The Columbus Dispatch - - Front Page - Dis­patch Re­porter Marc Lo­vac con­trib­uted to this story. [email protected]­ @Re­porterBush

“We are com­pletely, com­pletely blown away,” said Ja­son Mur­ray, 30, a Short North res­i­dent who skipped work to see the plans un­veiled. “You could tell they de­signed it with us — the sup­port­ers — in mind. They did this for us.”

“It’s ev­ery­thing we could have hoped for and more,” said best friend Ryan Cieply, 31, of Pick­er­ing­ton. “The fan base is re­ju­ve­nated by this, and now we’ll just keep spread­ing the word to new fans that com­ing to a Crew game will be an ex­pe­ri­ence.”

JW John­son, an ex­ec­u­tive vice pres­i­dent with the Cleve­land Browns and son-in-law of the Haslams, thanked fans for their grass­roots ef­forts to save the team.

John­son said his fam­ily’s ef­forts were aimed at keep­ing an­other Ohio team from pack­ing up and leav­ing town, as hap­pened to the Browns in 1995.

The mul­ti­level, 20,000seat sta­dium would in­clude 30 suites and loge boxes and 1,900 “club seats,” with an artist’s ren­der­ing en­vi­sion­ing all of the seats cov­ered by a roof but the play­ing field open to the el­e­ments. The sta­dium would be sur­rounded by seven low-rise river­front res­i­den­tial, of­fice and park­ing struc­tures on a to­tal of 33 acres.

Colum­bus Mayor An­drew J. Ginther said the sta­dium would be “a premier fa­cil­ity for Colum­bus,” one that would draw world­wide at­ten­tion for its de­sign and fan ex­pe­ri­ence.

Com­mer­cial and of­fice space would to­tal 270,000 square feet, enough to ac­com­mo­date 1,300 em­ploy­ees. There would be 885 res­i­den­tial units, with a min­i­mum of 20 per­cent of them, or 177, ded­i­cated to “af­ford­able hous­ing.” It was un­clear Thurs­day who would own the sta­dium and the build­ings around it.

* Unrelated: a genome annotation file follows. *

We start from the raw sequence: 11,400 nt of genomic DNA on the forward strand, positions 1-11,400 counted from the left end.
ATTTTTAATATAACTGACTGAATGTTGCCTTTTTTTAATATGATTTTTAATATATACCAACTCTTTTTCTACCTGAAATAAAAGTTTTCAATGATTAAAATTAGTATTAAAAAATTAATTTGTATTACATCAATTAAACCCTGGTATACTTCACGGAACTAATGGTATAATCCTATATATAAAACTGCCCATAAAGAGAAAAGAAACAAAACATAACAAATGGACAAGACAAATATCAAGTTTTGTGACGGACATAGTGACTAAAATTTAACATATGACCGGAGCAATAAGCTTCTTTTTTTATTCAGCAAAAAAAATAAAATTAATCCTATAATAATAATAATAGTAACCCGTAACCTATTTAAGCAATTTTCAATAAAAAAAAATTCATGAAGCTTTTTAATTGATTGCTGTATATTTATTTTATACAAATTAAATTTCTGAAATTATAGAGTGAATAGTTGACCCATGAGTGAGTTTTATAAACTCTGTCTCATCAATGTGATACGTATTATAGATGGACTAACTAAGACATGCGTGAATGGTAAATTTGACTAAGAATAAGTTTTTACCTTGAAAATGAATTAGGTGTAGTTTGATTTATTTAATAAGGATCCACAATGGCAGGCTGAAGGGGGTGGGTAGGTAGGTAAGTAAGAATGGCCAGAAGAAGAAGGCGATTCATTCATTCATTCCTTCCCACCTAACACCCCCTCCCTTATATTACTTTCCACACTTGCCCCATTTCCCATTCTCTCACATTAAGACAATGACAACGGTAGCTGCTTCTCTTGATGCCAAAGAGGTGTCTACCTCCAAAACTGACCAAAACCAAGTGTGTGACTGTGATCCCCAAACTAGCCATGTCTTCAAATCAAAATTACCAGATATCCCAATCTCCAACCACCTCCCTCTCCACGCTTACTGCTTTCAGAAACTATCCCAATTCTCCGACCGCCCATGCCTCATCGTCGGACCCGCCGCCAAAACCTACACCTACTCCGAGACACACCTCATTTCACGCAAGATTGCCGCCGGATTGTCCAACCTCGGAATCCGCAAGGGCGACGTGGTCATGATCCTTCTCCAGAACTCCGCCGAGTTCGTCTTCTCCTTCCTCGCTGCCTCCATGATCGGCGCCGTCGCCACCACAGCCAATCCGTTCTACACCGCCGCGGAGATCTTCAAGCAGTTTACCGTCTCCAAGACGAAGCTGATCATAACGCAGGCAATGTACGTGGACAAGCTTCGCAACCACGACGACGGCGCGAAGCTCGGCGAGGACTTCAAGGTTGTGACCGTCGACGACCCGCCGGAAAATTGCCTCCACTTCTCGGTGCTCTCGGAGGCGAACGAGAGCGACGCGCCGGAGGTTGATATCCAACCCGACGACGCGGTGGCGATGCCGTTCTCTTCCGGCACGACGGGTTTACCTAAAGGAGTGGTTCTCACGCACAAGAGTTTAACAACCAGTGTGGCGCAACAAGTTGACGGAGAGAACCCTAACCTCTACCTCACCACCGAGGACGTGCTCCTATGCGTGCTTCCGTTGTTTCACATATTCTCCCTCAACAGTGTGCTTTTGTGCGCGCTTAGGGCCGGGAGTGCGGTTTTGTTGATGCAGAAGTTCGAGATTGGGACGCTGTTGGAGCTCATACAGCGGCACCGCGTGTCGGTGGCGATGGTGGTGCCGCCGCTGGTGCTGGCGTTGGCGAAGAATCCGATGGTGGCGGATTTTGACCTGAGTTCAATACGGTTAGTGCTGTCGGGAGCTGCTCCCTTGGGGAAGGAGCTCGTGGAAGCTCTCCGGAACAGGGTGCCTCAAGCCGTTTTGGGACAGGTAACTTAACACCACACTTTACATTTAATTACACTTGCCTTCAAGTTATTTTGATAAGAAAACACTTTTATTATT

Ginther said that the city’s con­tri­bu­tion to the sta­dium would in­clude do­nat­ing land — about 9 acres of which the city owns at the site, ac­cord­ing to county prop­erty records. Five of the city’s acres would be de­voted to a new river­front park along the Olen­tangy River, just north of Con­flu­ence Park and Route 33.

The rest of the pro­posed Con­flu­ence Vil­lage site is owned by Na­tion­wide Realty In­vestors, the real es­tate arm of Na­tion­wide In­sur­ance, which pur­chased 13 parcels from casino de­vel­op­ers The new 20,000-seat Crew SC sta­dium would be built on the site where a casino was once en­vi­sioned. Spec­ta­tors would be cov­ered by a roof. In this artist’s ren­der­ing, I-670, in fore­ground, flows by the new sta­dium devel­op­ment.

Colum­bus Gam­ing Ven­tures in 2011 for $11 mil­lion. Of­fi­cials don’t yet con­trol any of the Na­tion­wide land needed for the project.

Brian J. El­lis, pres­i­dent and chief op­er­at­ing of­fi­cer of Na­tion­wide Realty In­vestors, is­sued a writ­ten state­ment Thurs­day that the firm “con­tin­ues to en­gage in con­ver­sa­tions re­lated to the po­ten­tial devel­op­ment of a soc­cer sta­dium on our prop­erty,” adding “there is still much more work to be done.”

Alex Fis­cher, pres­i­dent and chief ex­ec­u­tive of­fi­cer of the Colum­bus Part­ner­ship, which has been deeply in­volved in the project, said dis­cus­sions about the site are “real se­ri­ous” and hinge on which par­ties would de­velop which pieces of the land.

Of­fi­cials started lift­ing the veil on the plan Wed­nes­day when they an­nounced that the Crew would re­main in Colum­bus and con­tinue to use Mapfre Sta­dium for two more years be­fore mov­ing to a new sta­dium as part of a new own­er­ship plan for the pro­fes­sional soc­cer fran­chise. The en­tire deal must

be com­pleted by the end of the year to meet an MLS dead­line, so that the Crew and the league can plan for next sea­son, which be­gins with train­ing in Fe­bru­ary, Fis­cher said.